"Everything can be made radically elementary." ~Steven Rudich

Reductionism Revisited

This is part 28 of 30 in the Hammertime Sequence. Click here for the intro.

The last three days of Hammertime, I’ll wrap up with some scattered thoughts to reinforce important principles.

Today, I’ll return to applications of reductionism to instrumental rationality.

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Internal Double Crux

This is part 27 of 30 in the Hammertime Sequence. Click here for the intro.

Focusing is a tool for accessing the messages the many sub-personalities in your subconscious are trying to send you. What happens when two or more of these messages are in conflict with each other?

Internal Double Crux (IDC) is CFAR’s answer to this problem. Roughly speaking, it’s a script for taking turns Focusing on two conflicting inner voices and holding space for them to debate and compromise. A sort of internal couples therapy, if you will.

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This is part 26 of 30 in the Hammertime Sequence. Click here for the intro.

The full can is silent, but the half-empty can makes a loud noise.
~ Chinese proverb.

Take a bottle or soda can and fill it halfway with water. Shake the can – the water will slosh around loudly.

Now, fill the can to the brim and shake it again. It’s almost completely silent.

This is an essay about inner silence – calming one’s loudest inner voices to allow quieter voices to speak. Usually, the quieter ones have urgent messages, especially given how long they’ve been neglected.

This post is, in some sense, a followup to Babble.

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CoZE 3: Empiricism

This is part 25 of 30 in the Hammertime Sequence. Click here for the intro.

The boy on the right has gone places. The boy on the left has a map. Whom do you marry?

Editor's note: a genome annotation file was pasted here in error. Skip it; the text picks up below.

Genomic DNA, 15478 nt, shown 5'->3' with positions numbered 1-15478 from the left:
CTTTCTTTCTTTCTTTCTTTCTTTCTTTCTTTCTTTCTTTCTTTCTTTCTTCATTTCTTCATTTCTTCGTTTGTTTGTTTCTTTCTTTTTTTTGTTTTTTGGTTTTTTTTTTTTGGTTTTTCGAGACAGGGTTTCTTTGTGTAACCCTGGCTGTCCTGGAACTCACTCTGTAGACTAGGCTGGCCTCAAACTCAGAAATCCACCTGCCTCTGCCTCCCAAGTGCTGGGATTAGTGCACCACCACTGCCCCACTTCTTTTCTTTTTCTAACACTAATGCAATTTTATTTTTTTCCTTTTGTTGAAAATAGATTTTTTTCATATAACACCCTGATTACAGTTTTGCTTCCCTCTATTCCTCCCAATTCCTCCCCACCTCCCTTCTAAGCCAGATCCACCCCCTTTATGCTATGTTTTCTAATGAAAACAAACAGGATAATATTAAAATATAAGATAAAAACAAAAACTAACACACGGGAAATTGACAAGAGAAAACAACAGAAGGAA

Sometimes, I think that most of the value of the CoZE experiment lies not in the expansion of comfort zones but in the experimental attitude it conveys. A good map-maker must constantly check the territory; the trick is to figure out how.

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Design 3: Intentionality

This is part 24 of 30 in the Hammertime Sequence. Click here for the intro.

Intentions are momentary, but problems last forever.

A human being’s attention flits around like the Roman God Mercury, root of the word “mercurial” – subject to sudden or unpredictable changes of mood or mind. The biggest problems in life require concentrated effort over years or decades, but you can only muster the willpower to even intend to solve a problem for minutes or hours. Worse, you can pretty much only maintain one intention at a time.

How do we make intentions count?

The philosophy of Design is: build intentions into external reality. Like your problems, external reality also lasts forever.

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TAPs 3: Reductionism

This is part 23 of 30 in the Hammertime Sequence. Click here for the intro.

In school, we spend thousands of hours learning about the building blocks of the universe. We learn that reality reduces into little pieces: organisms into cells, books into pages, skyscrapers into atoms.

Your life belongs inside this infinitely divisible reality. Your psyche divides into subpersonalities, emotions into qualia, actions into goals and aversions, habits into TAPs. In fact, what we think of as objects are usually patterns of interaction between many tiny pieces.

Day 23: Reductionism

Trigger-action plans are the building blocks of habits – all habits can be built out of single steps.

I want to share a model for why it’s so important to break actions down with reductionism.

Zeno’s Paradox Retold

Here’s the old paradox of Zeno:

To win a race, you have to run the first half. Before you finish the first half, you must complete the first quarter. Before you finish the first quarter, there’s the first eighth, and so on ad infinitum. Thus, by halving the first segment, every race is divisible into infinitely parts, and to complete the race you must make infinitely many actions.